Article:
With each new grade level comes new responsibilities. In kindergarten, students rely a little bit less on mommy, daddy and teacher and more on themselves; in first and second, there are more opportunities for independent and peer-group work; and in third grade, there's homework.
Your child may have had homework as early as first grade, but that was likely a kind of "training homework" -- quick, fun activities intended more to introduce the idea of self-guided learning than to test or reinforce class-taught academic skills. In third grade, while that lesson in independent learning still very much applies, homework starts to be work.
Math, reading, writing, social studies and science will all be coming home to be completed at the kitchen table, or thereabouts, and you'll be right there. After all, your child is 8 years old. He or she will almost certainly need some help. But it can be difficult to know how much of your help is productive and how much is actually detracting from the overarching lesson in self-guided learning, not to mention the math and language practice intended to build a deeper understanding of important material.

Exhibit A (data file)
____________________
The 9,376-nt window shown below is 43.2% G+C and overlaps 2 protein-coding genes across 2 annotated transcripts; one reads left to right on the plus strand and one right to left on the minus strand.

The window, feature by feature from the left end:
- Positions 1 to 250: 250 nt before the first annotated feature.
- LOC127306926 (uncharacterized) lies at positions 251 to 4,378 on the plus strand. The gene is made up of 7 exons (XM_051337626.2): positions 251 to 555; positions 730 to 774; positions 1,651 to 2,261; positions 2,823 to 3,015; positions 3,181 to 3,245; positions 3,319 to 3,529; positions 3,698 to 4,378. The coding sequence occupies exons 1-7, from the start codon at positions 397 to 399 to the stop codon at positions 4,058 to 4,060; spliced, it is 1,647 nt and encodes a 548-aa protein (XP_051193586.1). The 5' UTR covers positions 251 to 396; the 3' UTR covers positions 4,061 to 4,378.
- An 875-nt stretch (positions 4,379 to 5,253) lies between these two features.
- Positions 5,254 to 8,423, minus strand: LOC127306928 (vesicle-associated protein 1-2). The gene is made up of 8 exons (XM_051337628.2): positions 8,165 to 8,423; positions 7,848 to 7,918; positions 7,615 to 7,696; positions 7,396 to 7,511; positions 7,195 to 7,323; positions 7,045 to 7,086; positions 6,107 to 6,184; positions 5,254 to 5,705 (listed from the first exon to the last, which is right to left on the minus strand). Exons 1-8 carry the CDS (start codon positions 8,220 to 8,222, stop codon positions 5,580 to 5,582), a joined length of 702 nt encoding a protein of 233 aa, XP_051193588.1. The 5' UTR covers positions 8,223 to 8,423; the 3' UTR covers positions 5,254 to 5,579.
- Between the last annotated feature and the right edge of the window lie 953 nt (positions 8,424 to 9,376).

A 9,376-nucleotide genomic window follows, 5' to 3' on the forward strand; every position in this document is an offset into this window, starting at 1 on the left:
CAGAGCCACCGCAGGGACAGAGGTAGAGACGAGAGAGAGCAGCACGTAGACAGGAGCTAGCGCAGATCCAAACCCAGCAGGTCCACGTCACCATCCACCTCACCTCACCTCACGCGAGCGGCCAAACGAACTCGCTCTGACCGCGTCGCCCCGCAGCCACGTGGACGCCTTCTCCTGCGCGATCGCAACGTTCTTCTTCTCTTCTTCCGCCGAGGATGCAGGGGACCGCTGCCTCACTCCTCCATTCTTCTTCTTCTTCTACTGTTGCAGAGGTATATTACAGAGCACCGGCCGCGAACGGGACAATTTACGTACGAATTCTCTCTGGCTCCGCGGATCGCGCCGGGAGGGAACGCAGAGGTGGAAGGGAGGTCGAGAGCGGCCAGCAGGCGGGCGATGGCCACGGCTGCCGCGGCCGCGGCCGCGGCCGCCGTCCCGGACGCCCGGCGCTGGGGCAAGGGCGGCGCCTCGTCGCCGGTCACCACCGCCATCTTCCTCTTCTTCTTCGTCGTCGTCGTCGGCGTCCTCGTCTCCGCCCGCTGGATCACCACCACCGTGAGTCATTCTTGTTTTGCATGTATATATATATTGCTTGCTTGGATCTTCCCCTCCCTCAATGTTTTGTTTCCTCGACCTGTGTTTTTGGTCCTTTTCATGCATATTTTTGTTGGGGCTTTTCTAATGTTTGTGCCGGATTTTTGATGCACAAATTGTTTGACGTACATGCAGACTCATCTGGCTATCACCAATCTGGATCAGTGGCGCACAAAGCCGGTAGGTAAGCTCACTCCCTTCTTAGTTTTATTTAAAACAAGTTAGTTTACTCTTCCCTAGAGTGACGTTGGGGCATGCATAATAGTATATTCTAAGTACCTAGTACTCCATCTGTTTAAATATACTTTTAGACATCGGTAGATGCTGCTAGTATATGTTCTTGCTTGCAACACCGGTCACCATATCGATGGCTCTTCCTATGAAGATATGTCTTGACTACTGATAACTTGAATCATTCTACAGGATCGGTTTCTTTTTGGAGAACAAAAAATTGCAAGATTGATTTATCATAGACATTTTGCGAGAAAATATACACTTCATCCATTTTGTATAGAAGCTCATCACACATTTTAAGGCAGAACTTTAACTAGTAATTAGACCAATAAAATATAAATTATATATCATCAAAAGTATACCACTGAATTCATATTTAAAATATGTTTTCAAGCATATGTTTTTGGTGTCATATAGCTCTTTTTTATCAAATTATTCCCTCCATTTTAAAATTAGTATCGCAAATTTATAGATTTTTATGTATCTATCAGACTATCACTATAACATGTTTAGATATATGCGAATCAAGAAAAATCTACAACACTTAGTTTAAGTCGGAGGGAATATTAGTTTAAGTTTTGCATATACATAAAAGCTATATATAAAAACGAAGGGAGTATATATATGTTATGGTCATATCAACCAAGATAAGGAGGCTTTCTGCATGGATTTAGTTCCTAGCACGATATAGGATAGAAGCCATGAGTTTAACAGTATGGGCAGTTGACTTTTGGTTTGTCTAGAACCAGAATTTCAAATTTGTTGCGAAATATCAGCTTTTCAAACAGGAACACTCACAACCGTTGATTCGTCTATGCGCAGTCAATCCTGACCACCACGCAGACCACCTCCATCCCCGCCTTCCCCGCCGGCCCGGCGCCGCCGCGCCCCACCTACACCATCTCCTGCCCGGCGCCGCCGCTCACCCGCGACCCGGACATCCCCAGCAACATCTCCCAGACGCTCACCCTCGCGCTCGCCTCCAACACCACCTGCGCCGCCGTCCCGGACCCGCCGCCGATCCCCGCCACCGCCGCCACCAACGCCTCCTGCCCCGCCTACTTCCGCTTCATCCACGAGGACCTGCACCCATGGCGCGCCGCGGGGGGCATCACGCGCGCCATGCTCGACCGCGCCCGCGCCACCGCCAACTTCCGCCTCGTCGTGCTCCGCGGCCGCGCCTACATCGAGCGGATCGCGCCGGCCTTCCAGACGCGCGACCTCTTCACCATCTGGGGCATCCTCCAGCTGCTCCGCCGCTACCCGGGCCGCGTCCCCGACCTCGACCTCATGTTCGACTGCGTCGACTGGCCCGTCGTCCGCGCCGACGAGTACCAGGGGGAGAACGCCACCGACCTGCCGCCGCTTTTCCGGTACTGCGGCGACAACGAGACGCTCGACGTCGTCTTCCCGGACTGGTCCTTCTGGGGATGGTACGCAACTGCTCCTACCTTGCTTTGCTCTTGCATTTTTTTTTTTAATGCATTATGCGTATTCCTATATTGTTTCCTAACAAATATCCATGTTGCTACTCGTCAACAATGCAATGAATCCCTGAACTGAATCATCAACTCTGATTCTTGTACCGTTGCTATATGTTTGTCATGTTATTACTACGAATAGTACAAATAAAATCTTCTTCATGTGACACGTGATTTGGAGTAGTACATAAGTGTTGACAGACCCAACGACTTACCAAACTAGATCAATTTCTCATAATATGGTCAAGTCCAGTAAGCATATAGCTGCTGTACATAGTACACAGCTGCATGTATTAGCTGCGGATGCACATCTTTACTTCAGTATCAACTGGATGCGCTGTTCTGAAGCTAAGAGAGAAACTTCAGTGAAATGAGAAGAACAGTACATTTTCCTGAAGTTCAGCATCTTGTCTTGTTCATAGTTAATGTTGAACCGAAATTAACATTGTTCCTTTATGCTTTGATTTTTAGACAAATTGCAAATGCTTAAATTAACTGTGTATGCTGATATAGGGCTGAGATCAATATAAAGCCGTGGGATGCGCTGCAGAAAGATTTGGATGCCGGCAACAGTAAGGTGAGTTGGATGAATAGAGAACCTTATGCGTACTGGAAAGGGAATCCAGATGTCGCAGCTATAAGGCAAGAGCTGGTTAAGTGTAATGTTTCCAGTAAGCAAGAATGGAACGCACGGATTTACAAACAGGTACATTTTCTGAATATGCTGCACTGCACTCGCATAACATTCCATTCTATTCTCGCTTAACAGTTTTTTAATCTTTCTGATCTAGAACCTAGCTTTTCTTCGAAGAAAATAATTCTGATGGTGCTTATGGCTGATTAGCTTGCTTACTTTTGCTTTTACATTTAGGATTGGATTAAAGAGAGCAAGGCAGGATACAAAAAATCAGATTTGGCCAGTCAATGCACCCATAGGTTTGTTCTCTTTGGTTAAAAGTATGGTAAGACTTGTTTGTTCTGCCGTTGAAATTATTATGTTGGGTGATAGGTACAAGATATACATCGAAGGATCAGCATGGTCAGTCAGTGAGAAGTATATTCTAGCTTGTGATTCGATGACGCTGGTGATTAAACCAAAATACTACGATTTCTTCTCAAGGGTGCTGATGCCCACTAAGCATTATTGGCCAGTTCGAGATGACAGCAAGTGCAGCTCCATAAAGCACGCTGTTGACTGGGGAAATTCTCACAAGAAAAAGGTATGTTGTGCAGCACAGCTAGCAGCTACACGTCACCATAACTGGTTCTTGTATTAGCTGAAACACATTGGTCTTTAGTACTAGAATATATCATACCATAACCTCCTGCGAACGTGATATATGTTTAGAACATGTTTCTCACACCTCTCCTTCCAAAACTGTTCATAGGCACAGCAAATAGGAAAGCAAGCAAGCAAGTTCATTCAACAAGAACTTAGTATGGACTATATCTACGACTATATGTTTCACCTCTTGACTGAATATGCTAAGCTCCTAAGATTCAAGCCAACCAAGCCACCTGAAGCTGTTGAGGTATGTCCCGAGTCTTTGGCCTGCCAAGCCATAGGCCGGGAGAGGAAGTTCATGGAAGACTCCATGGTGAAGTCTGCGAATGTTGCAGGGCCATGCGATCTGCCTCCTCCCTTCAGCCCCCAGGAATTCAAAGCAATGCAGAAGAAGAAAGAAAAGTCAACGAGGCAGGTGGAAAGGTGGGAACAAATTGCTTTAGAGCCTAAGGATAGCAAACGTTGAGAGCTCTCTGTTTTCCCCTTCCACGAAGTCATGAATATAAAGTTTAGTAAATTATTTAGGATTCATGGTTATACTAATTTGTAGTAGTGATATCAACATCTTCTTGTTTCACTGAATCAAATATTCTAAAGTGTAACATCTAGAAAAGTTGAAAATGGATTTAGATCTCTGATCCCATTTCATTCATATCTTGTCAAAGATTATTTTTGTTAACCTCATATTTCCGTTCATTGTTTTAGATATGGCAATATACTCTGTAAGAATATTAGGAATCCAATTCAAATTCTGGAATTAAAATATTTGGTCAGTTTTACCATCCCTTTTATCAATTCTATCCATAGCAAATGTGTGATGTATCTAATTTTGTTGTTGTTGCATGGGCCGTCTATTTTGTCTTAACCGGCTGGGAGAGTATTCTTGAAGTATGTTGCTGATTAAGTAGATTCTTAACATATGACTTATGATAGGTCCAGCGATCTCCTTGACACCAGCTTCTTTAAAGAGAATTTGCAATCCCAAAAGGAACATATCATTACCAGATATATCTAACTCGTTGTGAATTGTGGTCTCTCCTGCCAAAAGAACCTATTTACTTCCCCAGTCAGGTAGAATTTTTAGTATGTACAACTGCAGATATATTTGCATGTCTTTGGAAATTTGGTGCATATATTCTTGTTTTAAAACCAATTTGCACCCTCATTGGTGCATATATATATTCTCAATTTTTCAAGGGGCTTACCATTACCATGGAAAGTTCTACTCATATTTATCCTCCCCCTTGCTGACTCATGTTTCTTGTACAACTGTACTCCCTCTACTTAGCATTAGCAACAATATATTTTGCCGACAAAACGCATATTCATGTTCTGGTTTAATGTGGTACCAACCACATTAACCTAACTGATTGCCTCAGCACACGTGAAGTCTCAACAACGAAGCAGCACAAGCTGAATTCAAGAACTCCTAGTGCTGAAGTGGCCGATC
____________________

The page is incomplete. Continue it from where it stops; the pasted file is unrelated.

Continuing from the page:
So, how much help is too much? And are there specific areas of learning that call for your assistance more than others?
As homework starts to pick up, lots of parents struggle with the line between helping and doing. It can get a little fuzzy at times, no doubt; but for the most part, establishing appropriate homework boundaries is pretty straightforward. It's about knowing where your assistance serves to further the learning process and where, instead, it short-circuits it.